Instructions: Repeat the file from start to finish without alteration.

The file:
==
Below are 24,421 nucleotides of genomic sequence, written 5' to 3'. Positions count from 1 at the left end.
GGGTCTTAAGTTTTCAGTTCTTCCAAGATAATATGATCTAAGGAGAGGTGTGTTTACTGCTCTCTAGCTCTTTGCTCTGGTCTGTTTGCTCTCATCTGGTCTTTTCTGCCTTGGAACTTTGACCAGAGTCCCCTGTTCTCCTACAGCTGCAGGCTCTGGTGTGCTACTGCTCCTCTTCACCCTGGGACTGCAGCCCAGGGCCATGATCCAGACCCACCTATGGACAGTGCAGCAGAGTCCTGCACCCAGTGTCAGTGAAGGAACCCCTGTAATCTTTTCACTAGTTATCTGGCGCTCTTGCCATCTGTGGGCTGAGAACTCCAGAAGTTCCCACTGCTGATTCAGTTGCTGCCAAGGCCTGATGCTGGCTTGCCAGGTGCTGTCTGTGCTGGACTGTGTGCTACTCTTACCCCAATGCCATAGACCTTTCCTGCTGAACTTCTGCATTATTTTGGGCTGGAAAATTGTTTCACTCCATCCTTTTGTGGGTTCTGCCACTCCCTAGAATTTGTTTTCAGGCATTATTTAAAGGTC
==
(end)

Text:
Below are 24,421 nucleotides of genomic sequence, written 5' to 3'. Positions count from 1 at the left end.
GGGTCTTAAGTTTTCAGTTCTTCCAAGATAATATGATCTAAGGAGAGGTGTGTTTACTGCTCTCTAGCTCTTTGCTCTGGTCTGTTTGCTCTCATCTGGTCTTTTCTGCCTTGGAACTTTGACCAGAGTCCCCTGTTCTCCTACAGCTGCAGGCTCTGGTGTGCTACTGCTCCTCTTCACCCTGGGACTGCAGCCCAGGGCCATGATCCAGACCCACCTATGGACAGTGCAGCAGAGTCCTGCACCCAGTGTCAGTGAAGGAACCCCTGTAATCTTTTCACTAGTTATCTGGCGCTCTTGCCATCTGTGGGCTGAGAACTCCAGAAGTTCCCACTGCTGATTCAGTTGCTGCCAAGGCCTGATGCTGGCTTGCCAGGTGCTGTCTGTGCTGGACTGTGTGCTACTCTTACCCCAATGCCATAGACCTTTCCTGCTGAACTTCTGCATTATTTTGGGCTGGAAAATTGTTTCACTCCATCCTTTTGTGGGTTCTGCCACTCCCTAGAATTTGTTTTCAGGCATTATTTAAAGGTC